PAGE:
British Museum, Bloomsbury
With holdings spanning almost three centuries, this massive museum holds treasures brought back from the Empire’s far-flung colonies. (photo, right)
Hyde Park & Kensington Gardens, Mayfair
These neighboring royal parks roll out over 625 acres of grassy expanses and provide much-craved-for respite from London’s frenetic pace for Londoners and visitors alike.
St. James’s Park, St. James’s
With three palaces at its borders this most royal of London parks is the city’s oldest and smallest park. Head to the bridge spanning the park’s lake for fantastic views of Buckingham Palace.
Westminster Abbey, Westminster
The scene of 14 royal weddings and no less than 38 coronations, the abbey is one of the city’s most iconic sites.
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Hampton Court Palace, Richmond
This collection of buildings and gardens won over Henry VIII to become his favorite royal residence.
Somerset House, Covent Garden
It’s hard to beat the skating experience at Somerset House, where during December and January a rink is set up in the spectacularly grand courtyard of this central London palace. (photo, right)
Tate Britain, Westminster
Stand in the Turner Room, face-to-face with the London scenes of Britain’s greatest painter.
Apsley House, Mayfair
To the victor go the spoils. At least it certainly seems so judging by the elegance of the Duke of Wellington’s palatial residence.
Tower Bridge, The City
Join the tour inside the bridge’s building to see how the famous bridge actually works plus fantastic views on the outside.
Shakespeare’s Globe Theatre, South Bank
If Shakespeare’s works leave you wondering why exactly the play is the thing, then a trip to the Globe–to learn more about his life or to see his words come alive–is a must.
Victoria & Albert Museum, South Kensington
Sketch in the sculpture court, where even stools are provided–then have a glass of wine under the Chihuly character. (photo, right)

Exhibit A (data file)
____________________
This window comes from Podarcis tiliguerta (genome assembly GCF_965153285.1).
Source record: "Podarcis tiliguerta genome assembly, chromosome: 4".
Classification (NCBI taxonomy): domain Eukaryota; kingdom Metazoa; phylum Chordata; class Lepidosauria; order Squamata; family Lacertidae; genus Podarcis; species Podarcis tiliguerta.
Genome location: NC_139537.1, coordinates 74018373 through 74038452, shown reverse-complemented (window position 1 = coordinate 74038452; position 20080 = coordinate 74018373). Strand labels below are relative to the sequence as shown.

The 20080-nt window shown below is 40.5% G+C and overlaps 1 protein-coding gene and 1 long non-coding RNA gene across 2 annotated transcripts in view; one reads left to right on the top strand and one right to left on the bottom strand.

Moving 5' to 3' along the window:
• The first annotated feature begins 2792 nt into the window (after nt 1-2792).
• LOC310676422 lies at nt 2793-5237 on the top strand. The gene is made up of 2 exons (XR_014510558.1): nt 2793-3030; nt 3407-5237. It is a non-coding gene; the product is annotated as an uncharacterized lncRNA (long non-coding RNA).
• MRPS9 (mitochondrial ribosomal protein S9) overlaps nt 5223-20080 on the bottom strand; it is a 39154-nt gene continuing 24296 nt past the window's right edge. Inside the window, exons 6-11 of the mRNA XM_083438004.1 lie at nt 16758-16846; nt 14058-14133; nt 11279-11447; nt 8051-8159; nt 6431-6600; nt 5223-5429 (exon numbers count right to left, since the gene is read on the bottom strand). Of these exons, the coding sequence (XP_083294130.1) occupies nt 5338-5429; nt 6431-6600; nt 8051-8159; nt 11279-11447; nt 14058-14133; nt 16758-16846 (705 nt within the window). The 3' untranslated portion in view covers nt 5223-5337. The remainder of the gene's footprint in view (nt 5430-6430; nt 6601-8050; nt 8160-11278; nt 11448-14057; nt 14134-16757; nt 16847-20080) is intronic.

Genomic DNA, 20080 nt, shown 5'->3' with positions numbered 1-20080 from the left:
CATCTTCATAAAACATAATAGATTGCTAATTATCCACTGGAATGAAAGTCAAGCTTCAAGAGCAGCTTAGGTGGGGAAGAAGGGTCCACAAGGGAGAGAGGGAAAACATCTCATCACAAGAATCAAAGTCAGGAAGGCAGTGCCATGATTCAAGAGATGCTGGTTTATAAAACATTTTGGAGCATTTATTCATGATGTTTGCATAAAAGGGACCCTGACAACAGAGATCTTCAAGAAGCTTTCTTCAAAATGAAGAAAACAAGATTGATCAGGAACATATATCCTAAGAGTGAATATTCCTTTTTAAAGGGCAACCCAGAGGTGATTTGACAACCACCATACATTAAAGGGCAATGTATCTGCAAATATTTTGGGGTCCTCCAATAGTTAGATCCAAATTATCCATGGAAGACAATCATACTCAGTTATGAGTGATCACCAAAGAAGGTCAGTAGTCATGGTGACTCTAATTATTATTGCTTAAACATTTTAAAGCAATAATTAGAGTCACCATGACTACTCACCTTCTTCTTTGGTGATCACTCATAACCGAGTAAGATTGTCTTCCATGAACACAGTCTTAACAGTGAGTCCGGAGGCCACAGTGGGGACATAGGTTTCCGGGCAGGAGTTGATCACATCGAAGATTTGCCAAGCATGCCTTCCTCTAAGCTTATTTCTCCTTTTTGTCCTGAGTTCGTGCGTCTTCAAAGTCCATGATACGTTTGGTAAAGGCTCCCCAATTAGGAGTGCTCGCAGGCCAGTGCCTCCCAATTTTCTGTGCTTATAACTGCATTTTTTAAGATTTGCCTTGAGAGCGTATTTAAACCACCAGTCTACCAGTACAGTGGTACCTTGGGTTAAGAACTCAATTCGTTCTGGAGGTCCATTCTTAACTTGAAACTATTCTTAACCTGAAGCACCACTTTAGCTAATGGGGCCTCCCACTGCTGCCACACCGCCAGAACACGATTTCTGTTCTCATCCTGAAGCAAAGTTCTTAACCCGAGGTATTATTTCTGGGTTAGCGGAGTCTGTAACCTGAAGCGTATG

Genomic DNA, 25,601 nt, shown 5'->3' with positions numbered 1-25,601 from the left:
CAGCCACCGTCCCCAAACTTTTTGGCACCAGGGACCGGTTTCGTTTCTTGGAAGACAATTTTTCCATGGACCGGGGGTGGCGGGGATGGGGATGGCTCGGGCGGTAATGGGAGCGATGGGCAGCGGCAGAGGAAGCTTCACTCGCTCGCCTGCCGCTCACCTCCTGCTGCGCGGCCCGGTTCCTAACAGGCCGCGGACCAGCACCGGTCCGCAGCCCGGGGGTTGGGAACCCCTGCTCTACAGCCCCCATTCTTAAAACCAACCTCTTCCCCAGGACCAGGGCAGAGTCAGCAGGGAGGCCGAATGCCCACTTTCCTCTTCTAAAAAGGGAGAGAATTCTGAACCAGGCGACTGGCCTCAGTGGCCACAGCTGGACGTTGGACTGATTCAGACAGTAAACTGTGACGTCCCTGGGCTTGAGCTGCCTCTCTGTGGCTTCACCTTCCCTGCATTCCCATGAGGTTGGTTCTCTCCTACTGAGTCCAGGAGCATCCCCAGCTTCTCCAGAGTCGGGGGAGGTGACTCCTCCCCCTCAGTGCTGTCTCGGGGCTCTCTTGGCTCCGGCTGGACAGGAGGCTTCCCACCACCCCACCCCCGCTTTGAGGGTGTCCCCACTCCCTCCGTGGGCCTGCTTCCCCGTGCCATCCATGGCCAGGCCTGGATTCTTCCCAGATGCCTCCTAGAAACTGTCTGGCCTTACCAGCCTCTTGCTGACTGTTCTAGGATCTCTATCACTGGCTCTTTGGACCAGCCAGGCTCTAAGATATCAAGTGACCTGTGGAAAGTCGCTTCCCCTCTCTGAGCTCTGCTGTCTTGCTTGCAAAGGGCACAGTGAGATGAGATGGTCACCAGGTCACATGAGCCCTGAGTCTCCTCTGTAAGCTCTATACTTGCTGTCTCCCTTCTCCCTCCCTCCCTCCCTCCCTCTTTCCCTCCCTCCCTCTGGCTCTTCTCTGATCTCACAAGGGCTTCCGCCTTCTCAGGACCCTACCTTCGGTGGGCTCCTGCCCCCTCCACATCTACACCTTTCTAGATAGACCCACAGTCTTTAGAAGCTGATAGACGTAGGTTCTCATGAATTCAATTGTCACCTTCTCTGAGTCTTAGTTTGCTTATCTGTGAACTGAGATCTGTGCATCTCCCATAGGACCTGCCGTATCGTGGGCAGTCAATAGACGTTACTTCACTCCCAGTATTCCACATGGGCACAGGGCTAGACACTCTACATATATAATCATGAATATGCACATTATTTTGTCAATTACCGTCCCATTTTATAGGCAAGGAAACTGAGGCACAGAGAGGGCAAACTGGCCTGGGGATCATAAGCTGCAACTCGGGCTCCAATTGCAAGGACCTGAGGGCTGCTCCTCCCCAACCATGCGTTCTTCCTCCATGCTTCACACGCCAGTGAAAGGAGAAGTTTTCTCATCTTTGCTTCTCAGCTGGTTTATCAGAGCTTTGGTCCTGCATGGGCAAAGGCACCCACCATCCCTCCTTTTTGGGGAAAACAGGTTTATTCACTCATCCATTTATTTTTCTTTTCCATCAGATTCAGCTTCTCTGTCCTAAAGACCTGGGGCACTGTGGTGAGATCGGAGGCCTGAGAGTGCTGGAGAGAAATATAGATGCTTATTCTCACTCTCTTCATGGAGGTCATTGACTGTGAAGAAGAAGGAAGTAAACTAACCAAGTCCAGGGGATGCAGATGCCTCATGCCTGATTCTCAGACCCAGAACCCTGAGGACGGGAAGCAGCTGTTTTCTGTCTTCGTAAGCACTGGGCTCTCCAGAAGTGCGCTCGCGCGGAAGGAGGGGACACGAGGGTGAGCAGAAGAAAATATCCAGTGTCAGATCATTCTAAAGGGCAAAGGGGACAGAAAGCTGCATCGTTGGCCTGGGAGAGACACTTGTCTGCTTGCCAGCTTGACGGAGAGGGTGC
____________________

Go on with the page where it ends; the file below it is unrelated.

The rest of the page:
Buckingham Palace, St. James’s
Not the prettiest royal palace, but a must-see for the glimpse it affords of modern royal life. The opulence of the state rooms open to the public provides plenty to gasp at.
National Gallery, Westminster
Whatever the collective noun is for a set of Old Masters—A palette? A canvas?—there are enough here to have the most casual art enthusiast purring with admiration.
St. Paul’s Cathedral, The City
Climb the enormous dome, third largest in the world, to experience the freaky acoustics of the Whispering Gallery, and higher still for fantastic views across London.
Tate Modern, South Bank
More of an event than the average museum visit, this riverside museum, housed inside a striking 1930s power station, is a hip, immensely successful addition to the London gallery landscape.
The Tower of London, The City
With foundations dating back nine centuries, every brick of this historic complex tells a story. (photo, right)
Natural History Museum, South Kensington
Don’t be surprised when the museum’s dinosaurs notice you–the fierce, animatronic Tyrannosaurus Rex senses when human prey is near and “responds” in character.
Science Museum, South Kensington
Sure, it’s educational—but this museum manages to keep kids interested. For a special treat catch a flick at the 450-seat IMAX theatre.
For an escape from the ordered prettiness of Hamptonstead, head to the heath–a wild park where wolves once roamed and washerwoman laundered clothes for aristocrats–which spreads for miles to the north.
Photo Credits: (1) Shmuli Photography; (2) Courtesy of Visit London; (3) Courtesy of Somerset House; (4) Courtesy of Visit London.